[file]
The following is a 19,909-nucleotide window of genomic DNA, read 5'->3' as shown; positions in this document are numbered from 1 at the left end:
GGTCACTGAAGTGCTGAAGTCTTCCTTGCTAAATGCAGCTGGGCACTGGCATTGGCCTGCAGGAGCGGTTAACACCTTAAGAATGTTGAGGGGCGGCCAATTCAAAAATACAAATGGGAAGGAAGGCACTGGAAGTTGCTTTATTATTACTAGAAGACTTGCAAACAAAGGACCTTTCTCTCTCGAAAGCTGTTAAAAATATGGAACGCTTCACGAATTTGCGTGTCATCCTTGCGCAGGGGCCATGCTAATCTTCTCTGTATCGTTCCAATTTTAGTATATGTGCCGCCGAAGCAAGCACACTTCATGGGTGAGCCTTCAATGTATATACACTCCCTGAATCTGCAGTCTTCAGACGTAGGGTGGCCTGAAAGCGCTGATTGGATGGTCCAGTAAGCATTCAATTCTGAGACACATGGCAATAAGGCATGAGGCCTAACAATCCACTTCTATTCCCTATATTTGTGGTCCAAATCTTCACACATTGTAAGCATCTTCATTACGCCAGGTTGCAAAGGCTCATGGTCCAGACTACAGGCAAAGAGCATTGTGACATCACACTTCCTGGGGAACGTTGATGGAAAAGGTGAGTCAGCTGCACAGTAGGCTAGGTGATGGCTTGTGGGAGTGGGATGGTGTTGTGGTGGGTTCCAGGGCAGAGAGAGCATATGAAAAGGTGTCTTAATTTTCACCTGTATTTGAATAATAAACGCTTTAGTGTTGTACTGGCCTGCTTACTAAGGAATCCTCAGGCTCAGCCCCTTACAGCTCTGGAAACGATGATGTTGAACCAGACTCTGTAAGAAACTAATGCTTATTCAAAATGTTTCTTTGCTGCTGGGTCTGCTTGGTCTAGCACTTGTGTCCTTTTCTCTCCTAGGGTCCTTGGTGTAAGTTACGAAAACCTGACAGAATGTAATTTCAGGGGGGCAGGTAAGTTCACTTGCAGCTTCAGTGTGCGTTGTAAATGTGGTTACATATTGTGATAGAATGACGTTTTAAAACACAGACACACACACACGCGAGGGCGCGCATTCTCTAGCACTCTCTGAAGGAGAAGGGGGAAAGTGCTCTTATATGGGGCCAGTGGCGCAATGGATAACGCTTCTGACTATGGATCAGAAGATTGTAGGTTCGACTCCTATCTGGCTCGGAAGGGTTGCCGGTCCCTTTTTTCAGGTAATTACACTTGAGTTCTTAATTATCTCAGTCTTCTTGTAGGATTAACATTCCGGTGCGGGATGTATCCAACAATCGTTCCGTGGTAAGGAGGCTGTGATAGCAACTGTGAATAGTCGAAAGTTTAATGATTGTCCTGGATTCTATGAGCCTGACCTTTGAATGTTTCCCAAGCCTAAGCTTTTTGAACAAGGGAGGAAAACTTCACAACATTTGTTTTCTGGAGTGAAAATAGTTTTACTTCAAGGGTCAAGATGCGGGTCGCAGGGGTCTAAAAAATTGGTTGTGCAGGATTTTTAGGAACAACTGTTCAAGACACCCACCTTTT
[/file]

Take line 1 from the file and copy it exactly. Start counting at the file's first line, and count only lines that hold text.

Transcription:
The following is a 19,909-nucleotide window of genomic DNA, read 5'->3' as shown; positions in this document are numbered from 1 at the left end: